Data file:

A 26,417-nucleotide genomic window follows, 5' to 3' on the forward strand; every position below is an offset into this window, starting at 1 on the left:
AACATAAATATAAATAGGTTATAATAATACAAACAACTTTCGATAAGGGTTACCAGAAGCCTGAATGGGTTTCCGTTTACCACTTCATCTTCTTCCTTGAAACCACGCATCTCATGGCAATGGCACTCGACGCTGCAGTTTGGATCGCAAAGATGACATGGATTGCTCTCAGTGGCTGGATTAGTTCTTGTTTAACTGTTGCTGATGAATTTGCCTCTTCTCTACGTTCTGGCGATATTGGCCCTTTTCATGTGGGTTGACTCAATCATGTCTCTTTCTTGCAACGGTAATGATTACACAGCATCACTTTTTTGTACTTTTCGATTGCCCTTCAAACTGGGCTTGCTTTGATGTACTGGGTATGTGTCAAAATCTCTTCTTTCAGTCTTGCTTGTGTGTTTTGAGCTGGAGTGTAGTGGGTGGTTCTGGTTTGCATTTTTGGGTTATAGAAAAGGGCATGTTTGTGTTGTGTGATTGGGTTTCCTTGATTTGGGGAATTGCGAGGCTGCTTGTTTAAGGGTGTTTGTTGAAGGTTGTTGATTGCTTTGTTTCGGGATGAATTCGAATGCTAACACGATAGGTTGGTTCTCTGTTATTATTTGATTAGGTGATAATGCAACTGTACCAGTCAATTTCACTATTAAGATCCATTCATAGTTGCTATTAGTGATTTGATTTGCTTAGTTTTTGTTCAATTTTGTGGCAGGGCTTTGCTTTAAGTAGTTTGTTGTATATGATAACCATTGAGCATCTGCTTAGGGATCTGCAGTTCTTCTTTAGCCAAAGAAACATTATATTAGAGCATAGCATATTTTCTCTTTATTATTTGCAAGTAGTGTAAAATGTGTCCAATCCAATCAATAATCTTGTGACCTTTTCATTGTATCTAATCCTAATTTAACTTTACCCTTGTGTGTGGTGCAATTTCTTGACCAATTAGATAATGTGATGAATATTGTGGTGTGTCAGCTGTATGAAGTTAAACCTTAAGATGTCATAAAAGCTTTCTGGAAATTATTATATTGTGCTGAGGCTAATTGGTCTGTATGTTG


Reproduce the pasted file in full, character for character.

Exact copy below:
A 26,417-nucleotide genomic window follows, 5' to 3' on the forward strand; every position below is an offset into this window, starting at 1 on the left:
AACATAAATATAAATAGGTTATAATAATACAAACAACTTTCGATAAGGGTTACCAGAAGCCTGAATGGGTTTCCGTTTACCACTTCATCTTCTTCCTTGAAACCACGCATCTCATGGCAATGGCACTCGACGCTGCAGTTTGGATCGCAAAGATGACATGGATTGCTCTCAGTGGCTGGATTAGTTCTTGTTTAACTGTTGCTGATGAATTTGCCTCTTCTCTACGTTCTGGCGATATTGGCCCTTTTCATGTGGGTTGACTCAATCATGTCTCTTTCTTGCAACGGTAATGATTACACAGCATCACTTTTTTGTACTTTTCGATTGCCCTTCAAACTGGGCTTGCTTTGATGTACTGGGTATGTGTCAAAATCTCTTCTTTCAGTCTTGCTTGTGTGTTTTGAGCTGGAGTGTAGTGGGTGGTTCTGGTTTGCATTTTTGGGTTATAGAAAAGGGCATGTTTGTGTTGTGTGATTGGGTTTCCTTGATTTGGGGAATTGCGAGGCTGCTTGTTTAAGGGTGTTTGTTGAAGGTTGTTGATTGCTTTGTTTCGGGATGAATTCGAATGCTAACACGATAGGTTGGTTCTCTGTTATTATTTGATTAGGTGATAATGCAACTGTACCAGTCAATTTCACTATTAAGATCCATTCATAGTTGCTATTAGTGATTTGATTTGCTTAGTTTTTGTTCAATTTTGTGGCAGGGCTTTGCTTTAAGTAGTTTGTTGTATATGATAACCATTGAGCATCTGCTTAGGGATCTGCAGTTCTTCTTTAGCCAAAGAAACATTATATTAGAGCATAGCATATTTTCTCTTTATTATTTGCAAGTAGTGTAAAATGTGTCCAATCCAATCAATAATCTTGTGACCTTTTCATTGTATCTAATCCTAATTTAACTTTACCCTTGTGTGTGGTGCAATTTCTTGACCAATTAGATAATGTGATGAATATTGTGGTGTGTCAGCTGTATGAAGTTAAACCTTAAGATGTCATAAAAGCTTTCTGGAAATTATTATATTGTGCTGAGGCTAATTGGTCTGTATGTTG